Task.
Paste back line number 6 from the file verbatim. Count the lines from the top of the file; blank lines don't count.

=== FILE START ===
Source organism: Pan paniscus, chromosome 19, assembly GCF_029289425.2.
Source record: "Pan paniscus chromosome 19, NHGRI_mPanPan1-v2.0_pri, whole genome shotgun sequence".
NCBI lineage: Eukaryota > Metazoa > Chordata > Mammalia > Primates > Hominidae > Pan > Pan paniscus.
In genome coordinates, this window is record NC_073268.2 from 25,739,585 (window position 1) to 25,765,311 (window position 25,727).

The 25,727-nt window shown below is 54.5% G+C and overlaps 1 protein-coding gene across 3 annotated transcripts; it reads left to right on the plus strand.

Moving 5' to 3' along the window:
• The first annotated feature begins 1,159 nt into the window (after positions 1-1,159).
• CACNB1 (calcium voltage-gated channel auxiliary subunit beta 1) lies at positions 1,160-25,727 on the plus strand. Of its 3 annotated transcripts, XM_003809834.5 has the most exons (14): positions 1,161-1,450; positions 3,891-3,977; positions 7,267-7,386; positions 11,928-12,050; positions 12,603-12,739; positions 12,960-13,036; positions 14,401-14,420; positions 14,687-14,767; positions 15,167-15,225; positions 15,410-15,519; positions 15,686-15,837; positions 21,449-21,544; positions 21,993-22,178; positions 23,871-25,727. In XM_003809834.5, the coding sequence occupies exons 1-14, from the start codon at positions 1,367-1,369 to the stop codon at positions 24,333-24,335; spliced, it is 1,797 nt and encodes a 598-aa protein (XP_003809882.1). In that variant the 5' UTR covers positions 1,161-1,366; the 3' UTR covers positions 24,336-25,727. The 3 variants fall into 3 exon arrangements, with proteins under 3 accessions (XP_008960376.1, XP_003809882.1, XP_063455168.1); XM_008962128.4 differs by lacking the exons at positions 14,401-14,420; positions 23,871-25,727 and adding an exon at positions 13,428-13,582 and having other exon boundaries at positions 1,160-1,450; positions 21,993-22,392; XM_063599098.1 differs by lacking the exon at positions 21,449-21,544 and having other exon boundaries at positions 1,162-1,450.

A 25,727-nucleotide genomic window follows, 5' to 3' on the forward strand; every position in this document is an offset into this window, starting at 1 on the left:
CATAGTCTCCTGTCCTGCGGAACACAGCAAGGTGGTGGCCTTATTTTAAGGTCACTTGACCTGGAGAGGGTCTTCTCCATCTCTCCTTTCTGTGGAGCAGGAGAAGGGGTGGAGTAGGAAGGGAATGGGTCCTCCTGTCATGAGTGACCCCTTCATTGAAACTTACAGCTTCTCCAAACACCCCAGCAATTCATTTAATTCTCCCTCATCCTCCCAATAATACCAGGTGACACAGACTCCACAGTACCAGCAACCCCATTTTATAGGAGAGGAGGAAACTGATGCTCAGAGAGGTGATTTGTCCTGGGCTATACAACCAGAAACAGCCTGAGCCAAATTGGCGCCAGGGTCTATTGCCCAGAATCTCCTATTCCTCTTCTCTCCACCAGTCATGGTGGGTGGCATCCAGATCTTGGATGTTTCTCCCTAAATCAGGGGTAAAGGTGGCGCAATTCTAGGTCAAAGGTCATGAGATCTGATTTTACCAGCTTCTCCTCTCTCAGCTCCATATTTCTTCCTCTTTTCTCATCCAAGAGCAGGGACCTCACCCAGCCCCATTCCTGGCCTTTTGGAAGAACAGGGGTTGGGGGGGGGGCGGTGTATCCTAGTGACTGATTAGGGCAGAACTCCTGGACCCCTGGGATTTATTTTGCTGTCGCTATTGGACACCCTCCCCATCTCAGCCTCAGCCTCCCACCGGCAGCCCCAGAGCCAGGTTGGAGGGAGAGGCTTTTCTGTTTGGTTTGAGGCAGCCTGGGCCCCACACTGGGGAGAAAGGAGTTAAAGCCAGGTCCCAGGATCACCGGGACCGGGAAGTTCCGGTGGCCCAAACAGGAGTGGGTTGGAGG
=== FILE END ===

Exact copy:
Moving 5' to 3' along the window: